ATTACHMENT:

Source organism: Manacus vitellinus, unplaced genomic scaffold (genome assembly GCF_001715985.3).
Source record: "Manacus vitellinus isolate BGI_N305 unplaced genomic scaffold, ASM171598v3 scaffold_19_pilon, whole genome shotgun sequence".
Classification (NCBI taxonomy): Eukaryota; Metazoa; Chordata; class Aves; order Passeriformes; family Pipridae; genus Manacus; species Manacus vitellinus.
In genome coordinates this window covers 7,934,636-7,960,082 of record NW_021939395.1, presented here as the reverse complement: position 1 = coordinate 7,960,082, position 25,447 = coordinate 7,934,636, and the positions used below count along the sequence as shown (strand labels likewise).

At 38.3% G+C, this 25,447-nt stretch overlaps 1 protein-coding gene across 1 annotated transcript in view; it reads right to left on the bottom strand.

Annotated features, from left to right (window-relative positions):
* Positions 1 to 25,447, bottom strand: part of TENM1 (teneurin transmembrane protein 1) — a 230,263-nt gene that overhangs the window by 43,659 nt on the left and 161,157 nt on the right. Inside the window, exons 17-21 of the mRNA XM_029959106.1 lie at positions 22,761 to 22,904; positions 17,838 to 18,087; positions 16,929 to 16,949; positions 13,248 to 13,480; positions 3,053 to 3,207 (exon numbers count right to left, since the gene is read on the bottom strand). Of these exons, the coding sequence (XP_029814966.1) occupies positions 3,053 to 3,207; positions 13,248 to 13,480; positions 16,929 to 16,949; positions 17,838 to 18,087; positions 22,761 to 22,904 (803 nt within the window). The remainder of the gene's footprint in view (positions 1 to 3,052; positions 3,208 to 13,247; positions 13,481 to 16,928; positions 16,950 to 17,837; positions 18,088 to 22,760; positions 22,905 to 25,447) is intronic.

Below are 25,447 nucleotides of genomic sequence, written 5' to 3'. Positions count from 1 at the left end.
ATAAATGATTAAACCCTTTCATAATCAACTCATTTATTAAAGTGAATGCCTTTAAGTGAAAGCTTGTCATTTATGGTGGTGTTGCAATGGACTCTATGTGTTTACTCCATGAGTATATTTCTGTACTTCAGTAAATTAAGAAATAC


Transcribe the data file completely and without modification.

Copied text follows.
Source organism: Manacus vitellinus, unplaced genomic scaffold (genome assembly GCF_001715985.3).
Source record: "Manacus vitellinus isolate BGI_N305 unplaced genomic scaffold, ASM171598v3 scaffold_19_pilon, whole genome shotgun sequence".
Classification (NCBI taxonomy): Eukaryota; Metazoa; Chordata; class Aves; order Passeriformes; family Pipridae; genus Manacus; species Manacus vitellinus.
In genome coordinates this window covers 7,934,636-7,960,082 of record NW_021939395.1, presented here as the reverse complement: position 1 = coordinate 7,960,082, position 25,447 = coordinate 7,934,636, and the positions used below count along the sequence as shown (strand labels likewise).

At 38.3% G+C, this 25,447-nt stretch overlaps 1 protein-coding gene across 1 annotated transcript in view; it reads right to left on the bottom strand.

Annotated features, from left to right (window-relative positions):
* Positions 1 to 25,447, bottom strand: part of TENM1 (teneurin transmembrane protein 1) — a 230,263-nt gene that overhangs the window by 43,659 nt on the left and 161,157 nt on the right. Inside the window, exons 17-21 of the mRNA XM_029959106.1 lie at positions 22,761 to 22,904; positions 17,838 to 18,087; positions 16,929 to 16,949; positions 13,248 to 13,480; positions 3,053 to 3,207 (exon numbers count right to left, since the gene is read on the bottom strand). Of these exons, the coding sequence (XP_029814966.1) occupies positions 3,053 to 3,207; positions 13,248 to 13,480; positions 16,929 to 16,949; positions 17,838 to 18,087; positions 22,761 to 22,904 (803 nt within the window). The remainder of the gene's footprint in view (positions 1 to 3,052; positions 3,208 to 13,247; positions 13,481 to 16,928; positions 16,950 to 17,837; positions 18,088 to 22,760; positions 22,905 to 25,447) is intronic.

Below are 25,447 nucleotides of genomic sequence, written 5' to 3'. Positions count from 1 at the left end.
ATAAATGATTAAACCCTTTCATAATCAACTCATTTATTAAAGTGAATGCCTTTAAGTGAAAGCTTGTCATTTATGGTGGTGTTGCAATGGACTCTATGTGTTTACTCCATGAGTATATTTCTGTACTTCAGTAAATTAAGAAATAC